OSHA requirements are set by statute, standards and regulations. Our interpretation letters explain these requirements and how they apply to particular circumstances, but they cannot create additional employer obligations. This letter constitutes OSHA's interpretation of the requirements discussed. Note that our enforcement guidance may be affected by changes to OSHA rules. Also, from time to time we update our guidance in response to new information. To keep apprised of such developments, you can consult OSHA's website at http://www.osha.gov.

March 23, 2017

Mr. Bo Blankfield
Corporate Technical Director
C&G Containers, Inc.
152 Easy Street
Lafayette, LA 70506

Dear Mr. Blankfield:

Thank you for your letter to the Occupational Safety and Health Administration's (OSHA) Directorate of Enforcement Programs. Your question concerns labeling requirements under the Hazard Communication standard (HCS 2012), 29 CFR 1910.1200. This letter constitutes OSHA's interpretation only of the requirements herein, and may not be applicable to any questions not delineated within your original correspondence. Your paraphrased question and our response are below.

Background: The company uses 40 mL borosilicate glass vials to collect samples of water, wastewater, and other aqueous media. A small amount of a known hazardous chemical is added to each vial to inhibit bacterial growth or degradation of the aqueous sample collected. C&G has found it feasible to label the vials according to the HCS 2012 requirements, but would like to decrease the amount of information displayed on its label.

Question: Can 40 mL containers use a label that includes only the product identifier, signal word, pictogram, phone number, and the statement "full GHS compliant labeling located on the outer packaging"?

Response: 29 CFR 1910.1200(f)(1) requires the chemical manufacturer, importer, or distributor to ensure that each container of hazardous chemicals leaving the workplace is labeled, tagged or marked with the following information: (1) a product identifier; (2) signal word; (3) hazard statement(s); (4) pictogram(s); (5) precautionary statement(s); and (6) the name, address, and telephone number of the responsible party. When containers are so small that it is infeasible to include all of the HCS 2012 label elements on the label, and when the use of pull-out labels, fold-back labels, tags, or other methods of labeling are not feasible, OSHA will allow a practical accommodation for labeling. As explained in previous letters of interpretation (see Robert Watters, June 4, 2013 and Bruntrager, Sept 20, 2013), the practical accommodation requires the immediate container label to include, at a minimum: (1) a product identifier; (2) signal word; (3) pictogram(s); (4) manufacturer’s name and phone number; and (5) a statement that the full label information for the chemical is provided on the outside package.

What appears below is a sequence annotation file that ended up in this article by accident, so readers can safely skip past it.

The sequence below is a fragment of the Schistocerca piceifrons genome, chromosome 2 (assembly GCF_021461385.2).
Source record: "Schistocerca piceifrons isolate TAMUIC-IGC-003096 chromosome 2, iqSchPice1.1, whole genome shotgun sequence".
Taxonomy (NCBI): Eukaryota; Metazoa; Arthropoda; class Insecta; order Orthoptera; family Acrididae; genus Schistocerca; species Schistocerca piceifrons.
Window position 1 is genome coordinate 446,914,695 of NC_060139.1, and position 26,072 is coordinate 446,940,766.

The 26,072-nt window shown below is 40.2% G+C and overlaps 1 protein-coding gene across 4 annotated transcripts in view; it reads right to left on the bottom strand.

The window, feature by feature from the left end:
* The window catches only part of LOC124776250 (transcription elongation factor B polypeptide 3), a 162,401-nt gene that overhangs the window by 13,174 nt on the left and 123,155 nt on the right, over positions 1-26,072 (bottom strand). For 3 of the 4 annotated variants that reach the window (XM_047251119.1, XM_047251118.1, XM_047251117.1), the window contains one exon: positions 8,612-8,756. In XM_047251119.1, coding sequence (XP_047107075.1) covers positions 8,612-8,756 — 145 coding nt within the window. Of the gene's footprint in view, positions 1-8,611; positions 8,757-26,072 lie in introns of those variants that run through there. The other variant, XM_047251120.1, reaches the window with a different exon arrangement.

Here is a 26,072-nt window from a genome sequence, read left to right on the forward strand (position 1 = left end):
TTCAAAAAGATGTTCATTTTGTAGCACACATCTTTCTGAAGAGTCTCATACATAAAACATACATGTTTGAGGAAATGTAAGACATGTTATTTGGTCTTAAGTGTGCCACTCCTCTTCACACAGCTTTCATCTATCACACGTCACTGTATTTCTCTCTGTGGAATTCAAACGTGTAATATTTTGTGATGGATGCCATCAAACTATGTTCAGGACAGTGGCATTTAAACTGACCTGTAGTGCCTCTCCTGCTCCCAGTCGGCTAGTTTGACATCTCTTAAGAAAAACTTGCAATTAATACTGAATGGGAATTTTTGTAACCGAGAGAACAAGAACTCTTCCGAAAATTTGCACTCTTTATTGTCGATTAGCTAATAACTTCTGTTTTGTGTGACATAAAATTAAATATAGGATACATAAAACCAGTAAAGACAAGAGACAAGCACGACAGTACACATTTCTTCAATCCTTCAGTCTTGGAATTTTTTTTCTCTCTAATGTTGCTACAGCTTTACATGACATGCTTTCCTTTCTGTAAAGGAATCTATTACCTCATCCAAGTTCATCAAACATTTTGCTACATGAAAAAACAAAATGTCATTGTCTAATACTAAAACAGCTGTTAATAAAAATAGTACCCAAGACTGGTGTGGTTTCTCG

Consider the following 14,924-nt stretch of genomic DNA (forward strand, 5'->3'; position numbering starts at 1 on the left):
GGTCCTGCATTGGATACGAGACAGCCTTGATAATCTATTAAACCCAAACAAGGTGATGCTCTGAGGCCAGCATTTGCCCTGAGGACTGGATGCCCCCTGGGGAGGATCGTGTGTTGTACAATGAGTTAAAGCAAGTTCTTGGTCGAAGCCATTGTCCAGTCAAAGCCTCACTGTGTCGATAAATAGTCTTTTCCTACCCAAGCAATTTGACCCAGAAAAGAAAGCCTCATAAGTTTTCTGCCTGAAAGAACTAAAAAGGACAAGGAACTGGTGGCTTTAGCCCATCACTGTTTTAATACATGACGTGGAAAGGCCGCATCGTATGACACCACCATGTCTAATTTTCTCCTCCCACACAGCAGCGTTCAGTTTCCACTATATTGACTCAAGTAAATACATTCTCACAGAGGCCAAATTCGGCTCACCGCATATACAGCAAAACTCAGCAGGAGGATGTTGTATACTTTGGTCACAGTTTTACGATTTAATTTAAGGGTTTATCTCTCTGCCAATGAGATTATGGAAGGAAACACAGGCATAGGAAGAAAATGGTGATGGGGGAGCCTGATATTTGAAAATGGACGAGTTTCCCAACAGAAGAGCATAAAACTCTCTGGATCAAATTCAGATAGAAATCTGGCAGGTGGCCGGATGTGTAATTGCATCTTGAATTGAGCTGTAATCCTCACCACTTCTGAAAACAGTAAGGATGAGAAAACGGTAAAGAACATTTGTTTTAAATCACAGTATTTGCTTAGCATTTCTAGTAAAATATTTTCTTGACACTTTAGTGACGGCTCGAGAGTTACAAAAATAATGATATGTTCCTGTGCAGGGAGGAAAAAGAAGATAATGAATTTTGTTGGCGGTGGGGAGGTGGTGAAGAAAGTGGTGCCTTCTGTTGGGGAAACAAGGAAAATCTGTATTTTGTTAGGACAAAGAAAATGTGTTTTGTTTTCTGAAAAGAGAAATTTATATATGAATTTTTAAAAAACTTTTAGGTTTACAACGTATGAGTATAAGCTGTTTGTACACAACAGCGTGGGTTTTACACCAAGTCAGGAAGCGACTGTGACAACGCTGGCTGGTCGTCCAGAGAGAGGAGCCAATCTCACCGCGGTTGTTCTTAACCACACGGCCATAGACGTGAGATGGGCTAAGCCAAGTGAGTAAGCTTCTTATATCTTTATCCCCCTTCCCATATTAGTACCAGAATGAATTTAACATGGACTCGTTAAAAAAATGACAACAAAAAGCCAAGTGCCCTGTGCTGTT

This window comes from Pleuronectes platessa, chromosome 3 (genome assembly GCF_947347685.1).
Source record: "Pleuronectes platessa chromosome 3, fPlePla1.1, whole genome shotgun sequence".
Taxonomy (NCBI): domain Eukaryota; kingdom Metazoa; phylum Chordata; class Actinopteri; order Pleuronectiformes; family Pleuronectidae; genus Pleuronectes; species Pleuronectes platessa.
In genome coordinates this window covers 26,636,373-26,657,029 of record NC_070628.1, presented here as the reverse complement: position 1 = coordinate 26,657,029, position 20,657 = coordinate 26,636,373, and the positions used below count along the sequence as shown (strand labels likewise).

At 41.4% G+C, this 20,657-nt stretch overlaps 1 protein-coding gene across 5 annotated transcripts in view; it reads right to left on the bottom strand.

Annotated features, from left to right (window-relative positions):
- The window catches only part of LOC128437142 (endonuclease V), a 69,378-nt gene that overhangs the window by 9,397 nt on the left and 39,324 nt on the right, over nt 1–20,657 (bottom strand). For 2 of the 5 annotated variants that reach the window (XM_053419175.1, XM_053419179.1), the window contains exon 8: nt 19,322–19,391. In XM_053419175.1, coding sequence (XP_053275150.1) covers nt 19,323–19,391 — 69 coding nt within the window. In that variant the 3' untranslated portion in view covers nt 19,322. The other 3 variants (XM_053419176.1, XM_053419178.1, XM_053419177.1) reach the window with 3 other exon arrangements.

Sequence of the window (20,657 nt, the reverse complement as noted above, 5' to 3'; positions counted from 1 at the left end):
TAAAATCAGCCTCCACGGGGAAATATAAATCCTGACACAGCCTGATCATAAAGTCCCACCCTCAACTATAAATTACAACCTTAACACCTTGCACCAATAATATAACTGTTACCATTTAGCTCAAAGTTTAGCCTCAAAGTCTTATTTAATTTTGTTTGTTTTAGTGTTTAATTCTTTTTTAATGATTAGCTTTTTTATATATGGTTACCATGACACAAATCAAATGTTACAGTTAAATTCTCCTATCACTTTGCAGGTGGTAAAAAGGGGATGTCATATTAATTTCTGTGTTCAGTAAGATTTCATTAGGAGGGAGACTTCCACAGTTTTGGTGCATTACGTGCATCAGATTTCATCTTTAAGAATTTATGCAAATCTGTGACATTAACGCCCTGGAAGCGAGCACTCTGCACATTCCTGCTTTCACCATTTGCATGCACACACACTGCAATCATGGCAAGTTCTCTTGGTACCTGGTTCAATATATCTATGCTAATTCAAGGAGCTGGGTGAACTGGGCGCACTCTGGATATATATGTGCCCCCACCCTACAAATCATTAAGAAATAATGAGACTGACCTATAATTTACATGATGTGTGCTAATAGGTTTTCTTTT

This alternative is only available if it is in fact infeasible for the manufacturer to provide full label information on the pull-out label, fold-back label, tag, or other method of labeling. Because it is feasible to include all of the required information on the 40 mL container label, it is therefore not acceptable to use the accommodation for small packages.

Thank you for your interest in occupational safety and health. We hope you find this information helpful. OSHA’s requirements are set by statute, standards, and regulations. Our letters of interpretation do not create new or additional requirements but rather explain these requirements and how they apply to particular circumstances. This letter constitutes OSHA’s interpretation of the requirements discussed. From time to time, letters are affected when the Agency updates a standard, a legal decision impacts a standard, or changes in technology affect the interpretation. To assure that you are using the correct information and guidance, please consult OSHA’s website at http://www.osha.gov. If you have further questions, please feel free to contact the Office of Health Enforcement at (202) 693-2190.

Sincerely,



 

Thomas Galassi, Director
Directorate of Enforcement Programs

Enclosures